Korean hostages in good health, says Afghan doctor
Nineteen South Koreans held hostage for six weeks in Afghanistan are kept on the move by their Taliban captors but are in good health, a doctor in touch with a senior Taliban commander said Friday.
Earlier this month, Dr. Mohammad Hashim Wahaaj delivered medicine to the Taliban to give to the South Koreans. He said he was not allowed to examine the hostages, but discussed any medical concerns over the phone with their captors.
Wahaaj told a media conference he remained in regular telephone contact with Mullah Mansor, the Taliban commander in the area where the South Korean aid workers were kidnapped on July 19.
He said the South Koreans "were fine and have no medical problems," but were split into several groups and were moved around every "six to eight hours" to keep one step ahead of Afghan security forces.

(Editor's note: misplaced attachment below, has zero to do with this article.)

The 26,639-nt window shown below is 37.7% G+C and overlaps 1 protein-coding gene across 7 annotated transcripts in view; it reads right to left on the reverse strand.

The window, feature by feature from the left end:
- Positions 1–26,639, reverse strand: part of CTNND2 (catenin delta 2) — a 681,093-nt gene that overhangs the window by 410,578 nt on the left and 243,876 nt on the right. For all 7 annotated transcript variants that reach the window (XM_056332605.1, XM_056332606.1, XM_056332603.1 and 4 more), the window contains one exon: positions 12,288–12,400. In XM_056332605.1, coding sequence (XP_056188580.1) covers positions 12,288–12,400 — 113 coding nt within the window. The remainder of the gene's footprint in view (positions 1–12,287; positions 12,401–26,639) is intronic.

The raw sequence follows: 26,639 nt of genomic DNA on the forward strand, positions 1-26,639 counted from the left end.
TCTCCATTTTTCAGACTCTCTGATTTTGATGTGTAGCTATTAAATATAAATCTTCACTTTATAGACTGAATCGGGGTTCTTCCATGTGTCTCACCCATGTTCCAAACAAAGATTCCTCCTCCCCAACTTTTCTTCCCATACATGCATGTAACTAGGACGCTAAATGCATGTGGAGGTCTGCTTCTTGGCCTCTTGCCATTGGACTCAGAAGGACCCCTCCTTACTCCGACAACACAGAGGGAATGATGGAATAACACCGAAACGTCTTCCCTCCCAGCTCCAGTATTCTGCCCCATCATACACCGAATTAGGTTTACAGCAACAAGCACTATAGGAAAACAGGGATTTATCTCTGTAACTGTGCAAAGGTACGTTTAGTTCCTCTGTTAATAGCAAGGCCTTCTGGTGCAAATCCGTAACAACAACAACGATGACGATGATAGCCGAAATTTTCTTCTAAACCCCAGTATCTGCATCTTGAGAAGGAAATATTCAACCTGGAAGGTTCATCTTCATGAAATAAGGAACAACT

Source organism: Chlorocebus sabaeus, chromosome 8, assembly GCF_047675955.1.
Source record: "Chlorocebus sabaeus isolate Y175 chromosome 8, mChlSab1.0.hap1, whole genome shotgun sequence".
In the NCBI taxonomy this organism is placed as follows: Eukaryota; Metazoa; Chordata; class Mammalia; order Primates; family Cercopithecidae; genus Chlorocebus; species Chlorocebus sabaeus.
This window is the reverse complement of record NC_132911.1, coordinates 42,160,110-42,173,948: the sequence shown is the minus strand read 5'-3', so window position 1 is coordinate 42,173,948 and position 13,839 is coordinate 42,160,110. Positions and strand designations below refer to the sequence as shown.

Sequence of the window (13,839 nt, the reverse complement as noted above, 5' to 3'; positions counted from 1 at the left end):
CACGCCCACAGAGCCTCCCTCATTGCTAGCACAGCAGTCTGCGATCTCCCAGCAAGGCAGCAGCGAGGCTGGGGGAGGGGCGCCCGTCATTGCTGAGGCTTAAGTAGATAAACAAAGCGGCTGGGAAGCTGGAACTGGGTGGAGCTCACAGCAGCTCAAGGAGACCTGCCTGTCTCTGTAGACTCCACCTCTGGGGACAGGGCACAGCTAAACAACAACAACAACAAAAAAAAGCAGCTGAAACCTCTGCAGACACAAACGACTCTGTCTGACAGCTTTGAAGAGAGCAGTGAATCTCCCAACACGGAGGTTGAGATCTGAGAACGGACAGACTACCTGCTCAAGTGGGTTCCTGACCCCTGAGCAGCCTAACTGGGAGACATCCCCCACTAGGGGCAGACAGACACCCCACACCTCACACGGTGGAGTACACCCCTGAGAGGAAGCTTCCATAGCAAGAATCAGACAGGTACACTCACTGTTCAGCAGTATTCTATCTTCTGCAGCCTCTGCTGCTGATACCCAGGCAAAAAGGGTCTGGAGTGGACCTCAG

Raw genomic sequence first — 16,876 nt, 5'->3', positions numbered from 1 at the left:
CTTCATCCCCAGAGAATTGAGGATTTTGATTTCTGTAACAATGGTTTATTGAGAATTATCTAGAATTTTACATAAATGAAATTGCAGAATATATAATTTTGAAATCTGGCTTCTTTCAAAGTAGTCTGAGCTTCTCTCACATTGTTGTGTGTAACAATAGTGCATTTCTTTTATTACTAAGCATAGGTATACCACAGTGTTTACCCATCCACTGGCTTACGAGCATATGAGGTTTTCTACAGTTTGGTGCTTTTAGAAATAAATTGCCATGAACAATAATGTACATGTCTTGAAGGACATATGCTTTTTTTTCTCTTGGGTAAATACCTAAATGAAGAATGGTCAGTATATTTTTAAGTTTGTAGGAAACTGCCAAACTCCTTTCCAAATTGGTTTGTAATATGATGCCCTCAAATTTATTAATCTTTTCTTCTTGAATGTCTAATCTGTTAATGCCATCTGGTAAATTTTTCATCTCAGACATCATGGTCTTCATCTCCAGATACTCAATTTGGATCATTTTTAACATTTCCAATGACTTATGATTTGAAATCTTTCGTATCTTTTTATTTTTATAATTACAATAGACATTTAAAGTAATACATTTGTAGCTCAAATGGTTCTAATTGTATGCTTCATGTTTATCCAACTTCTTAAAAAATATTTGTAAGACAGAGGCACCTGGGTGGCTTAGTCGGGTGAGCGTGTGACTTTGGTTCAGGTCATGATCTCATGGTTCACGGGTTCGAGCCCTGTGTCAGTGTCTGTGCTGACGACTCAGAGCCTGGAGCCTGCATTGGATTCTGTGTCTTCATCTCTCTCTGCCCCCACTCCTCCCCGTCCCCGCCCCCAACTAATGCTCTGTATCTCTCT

The Taliban originally seized 23 South Koreans, but have since killed two of the hostages and released two others. They are demanding the withdrawal of South Korean troops from the country and the release of prisoners in exchange for freeing the hostages.
Wahaaj, who runs a health clinic in the Afghan capital Kabul, made an appeal to the Taliban to allow him to treat or deliver medicine to a German engineer and four Afghans kidnapped more than a month ago.
The German appeared in a video broadcast on Afghan television Thursday apparently in pain, lying on the ground, coughing and holding his chest.
"We want this person to be treated," Wahaaj said. "If he is healthy, you [the Taliban] can still talk. If he dies, you will lose everything."
Insurgents in Afghanistan are increasingly using kidnappings of government officials or foreign aid workers as part of their campaign to overthrow the western-backed government that took power after the defeat of the Taliban in 2001.